One concept tapping into this sentiment is Transition Town. The international grassroots movement advocates for a fundamentally different society, one that seeks a complete break from fossil-fuel dependency. The ideal vision is akin to a modern-day frontier village — a self-sustaining community or neighborhood of about 500 residents managing networks for housing, energy, transportation, child care, food and other basic services.
The Transition Town movement largely sprang from a successful community implementation in Totnes, England, in 2004. With the help of one of its founders, Rob Hopkins, communities worldwide have copied this concept either within a neighborhood or a through a network of like-minded participants.
The Transition movement has spread to 34 countries, and more than 100 Transition Towns have registered in the United States. In Rhode Island, a rural concept has been adopted by the Revive the Roots Farm in Smithfield. A certified Transition Town is gaining traction in and around Providence and Wakefield under the working name of Transition the Ocean State.
The First Unitarian Church of Providence has served as a hub for church members and others interested in the Transition movement. In March, local organizer Michael DeForbes, and Tina Clarke, an official trainer for Transition Town, outlined the steps for establishing the system. DeForbes, of Warwick, introduced the audience to the term “peak oil” and stressed the importance of shifting to a society independent of oil.
“Transition towns are officially recognized neighborhoods, cities or towns in which the inhabitants are not waiting for government solutions to the problems of peak oil,” DeForbes said.
Clarke, who spent four months in Totnes, continued with an inspirational and thought-provoking presentation about the Transition movement and how it creates resilient communities of people working together to address the problems of climate change and economic stagnation. Small things, she said, can have big impacts, such as bike lanes, garden shares and community gardens. Hosting energy-saving workshops, supporting local businesses and simply getting to know neighbors all help broaden the concept.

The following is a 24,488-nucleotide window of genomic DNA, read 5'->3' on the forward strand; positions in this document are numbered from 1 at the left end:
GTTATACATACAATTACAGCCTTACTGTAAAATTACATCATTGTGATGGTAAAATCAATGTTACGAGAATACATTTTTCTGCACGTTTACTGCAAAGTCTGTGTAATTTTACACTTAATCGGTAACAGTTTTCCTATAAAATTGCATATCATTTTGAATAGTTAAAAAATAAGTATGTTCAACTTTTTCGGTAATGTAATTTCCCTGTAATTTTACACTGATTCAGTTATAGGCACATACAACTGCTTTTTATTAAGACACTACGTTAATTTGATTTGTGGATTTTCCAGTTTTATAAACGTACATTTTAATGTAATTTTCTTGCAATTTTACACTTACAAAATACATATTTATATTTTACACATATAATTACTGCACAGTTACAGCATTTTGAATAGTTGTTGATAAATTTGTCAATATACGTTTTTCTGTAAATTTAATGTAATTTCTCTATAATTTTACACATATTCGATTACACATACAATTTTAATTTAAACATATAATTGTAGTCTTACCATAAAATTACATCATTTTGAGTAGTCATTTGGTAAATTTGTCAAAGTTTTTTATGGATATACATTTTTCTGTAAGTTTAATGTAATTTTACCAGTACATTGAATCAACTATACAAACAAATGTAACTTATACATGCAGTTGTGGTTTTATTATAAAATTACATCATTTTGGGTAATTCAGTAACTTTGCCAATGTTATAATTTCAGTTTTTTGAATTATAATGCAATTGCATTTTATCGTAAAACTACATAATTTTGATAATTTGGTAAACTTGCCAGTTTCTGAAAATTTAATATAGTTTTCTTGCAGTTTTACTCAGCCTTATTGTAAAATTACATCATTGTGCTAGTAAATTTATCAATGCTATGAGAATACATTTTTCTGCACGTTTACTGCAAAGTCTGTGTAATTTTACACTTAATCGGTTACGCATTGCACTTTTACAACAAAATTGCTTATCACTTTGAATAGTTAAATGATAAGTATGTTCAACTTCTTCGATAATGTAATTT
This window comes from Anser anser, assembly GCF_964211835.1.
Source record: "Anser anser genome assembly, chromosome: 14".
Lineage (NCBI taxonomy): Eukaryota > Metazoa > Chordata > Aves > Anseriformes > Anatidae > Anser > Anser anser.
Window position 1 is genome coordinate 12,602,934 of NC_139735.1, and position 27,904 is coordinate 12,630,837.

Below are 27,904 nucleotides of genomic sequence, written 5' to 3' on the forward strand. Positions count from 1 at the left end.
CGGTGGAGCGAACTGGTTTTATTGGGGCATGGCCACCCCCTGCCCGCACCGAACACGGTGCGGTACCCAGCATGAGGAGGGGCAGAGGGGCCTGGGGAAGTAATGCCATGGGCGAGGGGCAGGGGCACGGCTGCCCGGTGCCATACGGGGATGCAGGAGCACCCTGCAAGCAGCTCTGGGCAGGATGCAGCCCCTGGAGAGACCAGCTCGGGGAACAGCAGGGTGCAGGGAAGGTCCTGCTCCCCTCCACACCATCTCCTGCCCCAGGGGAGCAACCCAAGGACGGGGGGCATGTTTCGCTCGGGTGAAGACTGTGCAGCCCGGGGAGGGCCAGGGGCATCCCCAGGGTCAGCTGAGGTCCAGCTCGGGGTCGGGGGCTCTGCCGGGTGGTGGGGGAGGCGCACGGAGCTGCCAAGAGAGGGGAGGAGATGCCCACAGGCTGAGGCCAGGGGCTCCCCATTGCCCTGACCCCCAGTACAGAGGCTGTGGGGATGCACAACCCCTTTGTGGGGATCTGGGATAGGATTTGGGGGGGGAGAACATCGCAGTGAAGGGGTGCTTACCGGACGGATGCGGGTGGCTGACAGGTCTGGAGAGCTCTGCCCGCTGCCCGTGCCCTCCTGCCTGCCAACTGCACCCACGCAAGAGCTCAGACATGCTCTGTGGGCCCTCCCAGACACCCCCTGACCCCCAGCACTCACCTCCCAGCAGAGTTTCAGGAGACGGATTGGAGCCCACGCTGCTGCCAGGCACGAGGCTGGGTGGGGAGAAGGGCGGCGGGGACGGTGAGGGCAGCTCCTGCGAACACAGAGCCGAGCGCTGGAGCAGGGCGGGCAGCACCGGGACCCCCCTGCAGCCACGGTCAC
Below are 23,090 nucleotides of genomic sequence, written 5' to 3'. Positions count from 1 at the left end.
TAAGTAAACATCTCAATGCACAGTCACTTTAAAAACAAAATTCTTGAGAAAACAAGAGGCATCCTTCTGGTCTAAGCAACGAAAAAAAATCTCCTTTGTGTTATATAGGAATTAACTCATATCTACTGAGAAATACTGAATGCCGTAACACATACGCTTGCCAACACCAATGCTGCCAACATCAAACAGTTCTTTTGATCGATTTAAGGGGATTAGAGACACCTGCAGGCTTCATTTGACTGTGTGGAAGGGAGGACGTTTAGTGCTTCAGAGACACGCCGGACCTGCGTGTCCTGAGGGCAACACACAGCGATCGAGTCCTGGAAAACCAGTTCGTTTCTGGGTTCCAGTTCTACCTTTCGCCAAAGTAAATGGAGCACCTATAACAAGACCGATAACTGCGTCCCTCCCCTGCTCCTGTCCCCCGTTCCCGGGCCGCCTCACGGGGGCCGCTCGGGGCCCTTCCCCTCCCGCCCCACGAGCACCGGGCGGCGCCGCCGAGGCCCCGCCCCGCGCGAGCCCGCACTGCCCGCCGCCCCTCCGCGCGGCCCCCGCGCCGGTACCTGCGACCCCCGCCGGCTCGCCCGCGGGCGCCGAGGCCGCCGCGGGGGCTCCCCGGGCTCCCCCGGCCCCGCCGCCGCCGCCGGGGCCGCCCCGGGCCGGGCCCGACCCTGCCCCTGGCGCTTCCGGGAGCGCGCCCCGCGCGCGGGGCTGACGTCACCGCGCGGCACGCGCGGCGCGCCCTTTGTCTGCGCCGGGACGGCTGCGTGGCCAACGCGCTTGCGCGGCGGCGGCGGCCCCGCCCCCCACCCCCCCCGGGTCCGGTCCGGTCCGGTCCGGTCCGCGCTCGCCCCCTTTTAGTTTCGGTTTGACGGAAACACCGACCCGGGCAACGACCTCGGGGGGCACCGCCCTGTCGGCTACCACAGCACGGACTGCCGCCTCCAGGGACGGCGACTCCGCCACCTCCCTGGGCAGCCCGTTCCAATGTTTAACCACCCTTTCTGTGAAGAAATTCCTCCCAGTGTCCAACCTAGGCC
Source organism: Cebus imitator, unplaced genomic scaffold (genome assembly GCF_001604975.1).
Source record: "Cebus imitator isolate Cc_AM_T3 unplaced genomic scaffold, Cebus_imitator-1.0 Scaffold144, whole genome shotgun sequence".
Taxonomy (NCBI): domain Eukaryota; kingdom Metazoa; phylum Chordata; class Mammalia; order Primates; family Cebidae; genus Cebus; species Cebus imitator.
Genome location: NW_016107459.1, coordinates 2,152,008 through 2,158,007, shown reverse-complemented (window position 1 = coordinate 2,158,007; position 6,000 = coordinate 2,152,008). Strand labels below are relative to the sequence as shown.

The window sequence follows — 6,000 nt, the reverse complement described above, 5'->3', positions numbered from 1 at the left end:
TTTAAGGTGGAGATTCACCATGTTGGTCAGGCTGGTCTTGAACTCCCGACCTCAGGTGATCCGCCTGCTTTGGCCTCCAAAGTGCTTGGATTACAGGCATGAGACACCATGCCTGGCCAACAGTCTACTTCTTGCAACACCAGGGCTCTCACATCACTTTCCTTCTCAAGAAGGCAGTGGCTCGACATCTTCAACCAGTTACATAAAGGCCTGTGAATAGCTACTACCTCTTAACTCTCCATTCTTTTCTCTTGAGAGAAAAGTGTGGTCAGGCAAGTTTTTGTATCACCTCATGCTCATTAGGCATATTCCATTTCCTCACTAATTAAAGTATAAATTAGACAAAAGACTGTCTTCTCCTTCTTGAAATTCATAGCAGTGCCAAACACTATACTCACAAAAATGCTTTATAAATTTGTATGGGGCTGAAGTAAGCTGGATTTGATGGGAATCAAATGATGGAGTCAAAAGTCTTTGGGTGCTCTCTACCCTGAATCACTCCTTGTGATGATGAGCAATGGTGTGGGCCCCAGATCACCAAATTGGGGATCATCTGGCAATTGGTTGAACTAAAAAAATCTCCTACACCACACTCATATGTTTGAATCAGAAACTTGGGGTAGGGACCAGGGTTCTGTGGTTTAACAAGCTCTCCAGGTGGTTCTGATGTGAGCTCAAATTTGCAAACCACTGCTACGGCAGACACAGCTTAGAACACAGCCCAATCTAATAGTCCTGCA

Clarke detailed a few simple steps for getting started, such as a starting a book club to read Hopkin's book "The Transition Handbook." Other awareness raising events include throwing a neighborhood block party and forming working groups to run a Transition Town training.
Raising awareness is exactly what DeForbes has been doing. He's held public talks on the Transition movement at libraries across Rhode Island, and he formed an organizing committee in hopes of launching a comprehensive training workshop in August. The training, he said, aims to empower attendees to become leaders in their communities and educate them on the process of setting up local networks.
But DeForbes stressed that Transition Towns are run by groups, not leaders. "In this model there is no top, it's just a big bottom, run by the people."
So far, no host community has been designated as the first local Transition Town, but densely built communitties that embrace urban revitalization, such as Pawtucket and Central Falls, are being considered.
"I feel like Rhode Island is ripe for somethng like this to happen somewhere," DeForbes said.